Accession Number:

ADA614461

Title:

Evaluation of Androgen Receptor Function in Prostate Cancer Prognosis and Therapeutic Stratification

Descriptive Note:

Annual rept. 30 Sep 2013-29 Sep 2014

Corporate Author:

HENRY M JACKSON FOUNDATION FOR THE ADVANCEMENT OF MILITARY MEDICINE ROCKVILLE MD

Personal Author(s):

Report Date:

2014-10-01

Pagination or Media Count:

34.0

Abstract:

Androgen ablation therapy remains the standard treatment to control advanced prostate cancer. While prostate cancers initially respond to androgen ablation therapy, tumors often become treatment resistant as tumor cells develop mechanisms to evade the treatment. Dysfunction of the androgen receptor frequently observed in castration resistant stages of prostate cancer. We reasoned that early knowledge of androgen receptor dysfunction can predict the course of prostate cancer progression. We proposed an approach for monitoring potential dysfunctions of the androgen receptor by measuring the expression of a panel of genes directly regulated by androgen receptor. We examined human prostate cancer tissues surgery or diagnostic biopsy specimens at early stages of the disease and matched with longitudinal follow up data. We have completed the qRT-PCR evaluation of in 77 patients by monitoring ERG, PSA, PMEPA1 and GAPDH levels. Also, we have completed the evaluation of 80 whole-mounted sections of radical prostatectomy specimens by immunohistochemistry assessing AR, ERG, NKX3.1 and PSA proteins. This study is addressing the association of AR function defects decreased or attenuated expression of ARP genes with unfavorable clinical features, as well as, if expression levels of the androgen regulated gene panel is indicative of biochemical recurrence- and metastasis-free survival. Leveraging the high representation of African American men in the CPDR data and tissue bank we continue to evaluate the performance of the androgen regulated gene panel in both Caucasian American and African American men in response to the emerging need for biomarkers that performs equally well in ethnic groups within the United States.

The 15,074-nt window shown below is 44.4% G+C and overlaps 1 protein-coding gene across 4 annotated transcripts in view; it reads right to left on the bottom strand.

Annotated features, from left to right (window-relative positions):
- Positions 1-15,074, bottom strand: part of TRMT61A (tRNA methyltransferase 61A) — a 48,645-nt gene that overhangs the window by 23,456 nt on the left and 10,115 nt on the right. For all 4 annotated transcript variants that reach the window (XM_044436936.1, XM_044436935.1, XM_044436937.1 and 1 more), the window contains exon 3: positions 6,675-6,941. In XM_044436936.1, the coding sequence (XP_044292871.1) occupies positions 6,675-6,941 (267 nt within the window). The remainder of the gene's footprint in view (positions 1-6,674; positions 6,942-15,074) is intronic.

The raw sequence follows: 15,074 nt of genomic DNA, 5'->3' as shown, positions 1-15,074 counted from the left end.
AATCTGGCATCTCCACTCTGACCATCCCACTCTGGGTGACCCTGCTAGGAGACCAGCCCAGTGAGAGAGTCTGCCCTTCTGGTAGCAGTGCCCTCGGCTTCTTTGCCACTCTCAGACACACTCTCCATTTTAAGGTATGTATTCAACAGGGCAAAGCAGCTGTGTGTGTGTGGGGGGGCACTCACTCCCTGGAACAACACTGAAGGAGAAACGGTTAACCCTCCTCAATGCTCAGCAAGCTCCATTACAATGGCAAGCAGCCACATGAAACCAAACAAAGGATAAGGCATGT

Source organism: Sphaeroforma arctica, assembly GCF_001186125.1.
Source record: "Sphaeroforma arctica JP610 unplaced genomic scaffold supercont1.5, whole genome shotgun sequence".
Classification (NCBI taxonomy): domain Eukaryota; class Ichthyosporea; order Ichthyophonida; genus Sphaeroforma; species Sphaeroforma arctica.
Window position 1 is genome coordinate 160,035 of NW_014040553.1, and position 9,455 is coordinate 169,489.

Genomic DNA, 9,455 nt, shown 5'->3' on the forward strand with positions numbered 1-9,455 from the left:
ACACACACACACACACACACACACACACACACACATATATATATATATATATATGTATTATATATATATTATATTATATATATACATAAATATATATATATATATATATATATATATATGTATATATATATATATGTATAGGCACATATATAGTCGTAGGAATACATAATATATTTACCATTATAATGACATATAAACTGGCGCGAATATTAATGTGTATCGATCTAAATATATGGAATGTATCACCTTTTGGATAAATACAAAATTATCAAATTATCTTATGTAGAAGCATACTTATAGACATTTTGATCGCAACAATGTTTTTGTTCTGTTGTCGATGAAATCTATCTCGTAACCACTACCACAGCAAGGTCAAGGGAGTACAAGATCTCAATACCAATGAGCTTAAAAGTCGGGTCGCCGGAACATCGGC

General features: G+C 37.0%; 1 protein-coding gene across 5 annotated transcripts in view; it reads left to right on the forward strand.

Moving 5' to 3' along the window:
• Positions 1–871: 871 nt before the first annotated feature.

Subject Categories:

  • Biochemistry
  • Genetic Engineering and Molecular Biology
  • Medicine and Medical Research

Distribution Statement:

APPROVED FOR PUBLIC RELEASE